We’ve got something important to tell you: Bangko Sentral ng Pilipinas (BSP) has a new logo. OK, maybe it’s not as important as today’s news of that lawmaker pushing for an extension of several provisions in the Bayanihan To Recover As One Act, or the Department of Social Welfare and Development explaining why it has P83 billion in unspent funds when people are literally begging for food. But the new logo still became the talk of the town.
On Nov. 20, the BSP revealed the new look in its official seal which will be used and implemented in phases beginning January next year.
The new logo features a full-body image of the Philippine eagle, which was inspired by various wildlife photographs of the country’s national bird. The image of the endangered animal is rendered in gold, just like the three stars in the logo which represent the three pillars of central banking: price stability, a stable banking system and a safe and reliable payments system. These stars may also be interpreted as a representation of Luzon, Visayas and Mindanao, just like in our national flag.
The new logo will be phased in starting January 2021, replacing the current one that was introduced in 2010.
What do you think of the new logo? pic.twitter.com/Lv0mxTrXNc
— Inquirer (@inquirerdotnet) November 20, 2020
“The use of the Philippine eagle in the new logo is intended to represent the BSP as well as the Filipino people which it serves,” says BSP in an official statement. It adds that the new logo was endorsed by the National Historical Commission of the Philippines prior to it being approved by the Palace this month.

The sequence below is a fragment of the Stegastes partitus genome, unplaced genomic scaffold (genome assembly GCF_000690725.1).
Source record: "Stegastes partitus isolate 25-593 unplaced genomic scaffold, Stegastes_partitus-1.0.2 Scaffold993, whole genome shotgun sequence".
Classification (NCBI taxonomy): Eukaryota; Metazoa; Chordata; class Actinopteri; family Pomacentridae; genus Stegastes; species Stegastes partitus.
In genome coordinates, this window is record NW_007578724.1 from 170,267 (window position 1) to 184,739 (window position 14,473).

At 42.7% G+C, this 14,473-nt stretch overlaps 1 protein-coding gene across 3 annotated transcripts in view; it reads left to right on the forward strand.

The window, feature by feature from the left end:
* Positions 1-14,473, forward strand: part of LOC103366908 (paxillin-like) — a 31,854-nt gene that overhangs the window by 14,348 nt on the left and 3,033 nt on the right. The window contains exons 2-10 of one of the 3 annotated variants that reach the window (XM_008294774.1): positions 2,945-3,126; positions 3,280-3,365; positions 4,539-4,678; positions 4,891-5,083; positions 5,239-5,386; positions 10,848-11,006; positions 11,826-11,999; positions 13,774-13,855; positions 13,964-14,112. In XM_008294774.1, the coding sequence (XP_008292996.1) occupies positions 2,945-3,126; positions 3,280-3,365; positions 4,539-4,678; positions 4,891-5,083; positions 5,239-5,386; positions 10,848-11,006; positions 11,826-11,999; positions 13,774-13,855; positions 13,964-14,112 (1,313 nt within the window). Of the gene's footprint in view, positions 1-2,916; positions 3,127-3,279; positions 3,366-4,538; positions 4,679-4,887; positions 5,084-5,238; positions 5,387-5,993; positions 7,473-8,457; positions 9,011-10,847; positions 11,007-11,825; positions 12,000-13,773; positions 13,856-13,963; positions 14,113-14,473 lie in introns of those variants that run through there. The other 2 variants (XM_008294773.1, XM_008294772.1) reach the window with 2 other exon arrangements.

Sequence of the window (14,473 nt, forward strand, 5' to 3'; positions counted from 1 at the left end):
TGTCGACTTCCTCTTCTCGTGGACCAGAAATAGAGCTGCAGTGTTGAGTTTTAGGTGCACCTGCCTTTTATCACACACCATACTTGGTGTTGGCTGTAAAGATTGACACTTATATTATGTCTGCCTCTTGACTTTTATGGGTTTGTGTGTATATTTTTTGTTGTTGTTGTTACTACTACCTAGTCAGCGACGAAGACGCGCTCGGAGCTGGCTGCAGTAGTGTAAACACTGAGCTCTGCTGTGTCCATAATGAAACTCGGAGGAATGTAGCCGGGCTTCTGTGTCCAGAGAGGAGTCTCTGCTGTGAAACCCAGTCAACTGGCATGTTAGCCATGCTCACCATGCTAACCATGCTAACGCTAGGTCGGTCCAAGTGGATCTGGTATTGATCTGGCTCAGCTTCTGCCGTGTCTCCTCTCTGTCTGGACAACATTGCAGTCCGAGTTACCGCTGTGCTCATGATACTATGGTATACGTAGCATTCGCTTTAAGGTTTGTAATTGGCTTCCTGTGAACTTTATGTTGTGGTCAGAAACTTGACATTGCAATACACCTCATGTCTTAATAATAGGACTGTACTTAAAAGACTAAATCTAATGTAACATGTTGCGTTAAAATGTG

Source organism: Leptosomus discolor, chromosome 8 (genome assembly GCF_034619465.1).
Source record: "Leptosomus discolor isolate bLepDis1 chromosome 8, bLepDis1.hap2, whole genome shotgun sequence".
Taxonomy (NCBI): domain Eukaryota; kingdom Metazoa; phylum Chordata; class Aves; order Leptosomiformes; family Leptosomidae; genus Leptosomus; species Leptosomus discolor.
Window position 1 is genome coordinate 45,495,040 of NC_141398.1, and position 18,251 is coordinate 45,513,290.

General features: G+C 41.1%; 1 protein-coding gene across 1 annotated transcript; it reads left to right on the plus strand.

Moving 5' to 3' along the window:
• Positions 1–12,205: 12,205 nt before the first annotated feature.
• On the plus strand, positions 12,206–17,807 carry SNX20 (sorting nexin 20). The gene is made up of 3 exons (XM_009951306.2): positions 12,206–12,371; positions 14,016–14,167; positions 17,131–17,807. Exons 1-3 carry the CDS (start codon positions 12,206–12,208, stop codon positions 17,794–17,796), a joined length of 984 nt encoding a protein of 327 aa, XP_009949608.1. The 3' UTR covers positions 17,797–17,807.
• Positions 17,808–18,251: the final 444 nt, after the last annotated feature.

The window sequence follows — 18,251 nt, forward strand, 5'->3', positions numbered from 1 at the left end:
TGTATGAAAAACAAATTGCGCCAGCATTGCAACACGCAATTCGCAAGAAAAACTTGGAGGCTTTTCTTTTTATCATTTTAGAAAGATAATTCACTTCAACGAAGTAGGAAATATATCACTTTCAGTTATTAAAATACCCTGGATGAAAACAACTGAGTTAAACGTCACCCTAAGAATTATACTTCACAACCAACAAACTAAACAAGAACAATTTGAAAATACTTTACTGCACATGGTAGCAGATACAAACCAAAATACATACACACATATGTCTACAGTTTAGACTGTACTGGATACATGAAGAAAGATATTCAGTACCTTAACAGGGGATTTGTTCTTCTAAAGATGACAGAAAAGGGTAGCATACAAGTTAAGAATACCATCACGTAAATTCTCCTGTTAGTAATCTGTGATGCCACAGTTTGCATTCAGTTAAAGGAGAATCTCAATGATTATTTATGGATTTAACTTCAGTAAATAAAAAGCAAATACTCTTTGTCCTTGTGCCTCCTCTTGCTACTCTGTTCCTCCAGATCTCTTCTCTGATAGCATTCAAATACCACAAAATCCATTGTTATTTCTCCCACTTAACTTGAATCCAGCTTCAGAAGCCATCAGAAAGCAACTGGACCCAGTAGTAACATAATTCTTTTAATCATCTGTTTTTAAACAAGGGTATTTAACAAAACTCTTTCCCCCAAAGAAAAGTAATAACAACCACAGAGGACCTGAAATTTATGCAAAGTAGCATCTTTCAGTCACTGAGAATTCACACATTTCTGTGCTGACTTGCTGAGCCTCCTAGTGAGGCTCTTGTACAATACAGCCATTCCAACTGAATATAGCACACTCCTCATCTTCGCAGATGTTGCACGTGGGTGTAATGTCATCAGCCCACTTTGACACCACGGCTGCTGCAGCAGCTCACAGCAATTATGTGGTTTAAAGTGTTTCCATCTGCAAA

However, more netizens are leaning towards the current design of the official BSP logo. Introduced in 2010, the bank’s current seal features a simple outline sketch of the Philippine eagle’s head along with the same three stars found in the new design. Its background color is also in a much lighter shade of blue, a color that signifies stability.
Several online comments express preference for the current seal’s simplicity which makes it easier to print on documents. They also note that the intricate details in the new logo would almost be invisible when scaled down in size. Some are saying that the new logo looks more American than Filipino, while others are asking why it’s even necessary to change the logo anyway. What do you think?
Header photo from Inquirer.net
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Writer: YANN MAGCAMIT